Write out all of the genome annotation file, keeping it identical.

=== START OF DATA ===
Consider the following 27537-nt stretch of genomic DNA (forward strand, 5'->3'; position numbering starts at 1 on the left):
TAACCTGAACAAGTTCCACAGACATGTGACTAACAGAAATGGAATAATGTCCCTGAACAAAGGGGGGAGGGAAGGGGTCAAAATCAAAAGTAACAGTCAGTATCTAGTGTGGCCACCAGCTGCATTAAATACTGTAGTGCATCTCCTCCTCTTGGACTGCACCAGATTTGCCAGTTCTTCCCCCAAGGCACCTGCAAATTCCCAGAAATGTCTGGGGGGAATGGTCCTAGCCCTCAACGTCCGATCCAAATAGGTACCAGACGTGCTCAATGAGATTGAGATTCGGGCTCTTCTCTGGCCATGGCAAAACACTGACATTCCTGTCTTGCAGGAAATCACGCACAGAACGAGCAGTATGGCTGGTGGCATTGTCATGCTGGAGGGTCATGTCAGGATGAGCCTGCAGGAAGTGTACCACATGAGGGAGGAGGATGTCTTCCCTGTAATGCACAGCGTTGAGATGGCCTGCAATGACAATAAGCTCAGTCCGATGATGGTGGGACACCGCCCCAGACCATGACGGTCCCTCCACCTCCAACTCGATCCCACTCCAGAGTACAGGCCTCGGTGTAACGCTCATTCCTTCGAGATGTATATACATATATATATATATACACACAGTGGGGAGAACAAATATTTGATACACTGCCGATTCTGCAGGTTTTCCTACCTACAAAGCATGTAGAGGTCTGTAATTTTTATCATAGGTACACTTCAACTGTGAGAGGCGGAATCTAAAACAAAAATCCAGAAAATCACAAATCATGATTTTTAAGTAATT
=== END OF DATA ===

Consider the following 27537-nt stretch of genomic DNA (forward strand, 5'->3'; position numbering starts at 1 on the left):
TAACCTGAACAAGTTCCACAGACATGTGACTAACAGAAATGGAATAATGTCCCTGAACAAAGGGGGGAGGGAAGGGGTCAAAATCAAAAGTAACAGTCAGTATCTAGTGTGGCCACCAGCTGCATTAAATACTGTAGTGCATCTCCTCCTCTTGGACTGCACCAGATTTGCCAGTTCTTCCCCCAAGGCACCTGCAAATTCCCAGAAATGTCTGGGGGGAATGGTCCTAGCCCTCAACGTCCGATCCAAATAGGTACCAGACGTGCTCAATGAGATTGAGATTCGGGCTCTTCTCTGGCCATGGCAAAACACTGACATTCCTGTCTTGCAGGAAATCACGCACAGAACGAGCAGTATGGCTGGTGGCATTGTCATGCTGGAGGGTCATGTCAGGATGAGCCTGCAGGAAGTGTACCACATGAGGGAGGAGGATGTCTTCCCTGTAATGCACAGCGTTGAGATGGCCTGCAATGACAATAAGCTCAGTCCGATGATGGTGGGACACCGCCCCAGACCATGACGGTCCCTCCACCTCCAACTCGATCCCACTCCAGAGTACAGGCCTCGGTGTAACGCTCATTCCTTCGAGATGTATATACATATATATATATATACACACAGTGGGGAGAACAAATATTTGATACACTGCCGATTCTGCAGGTTTTCCTACCTACAAAGCATGTAGAGGTCTGTAATTTTTATCATAGGTACACTTCAACTGTGAGAGGCGGAATCTAAAACAAAAATCCAGAAAATCACAAATCATGATTTTTAAGTAATT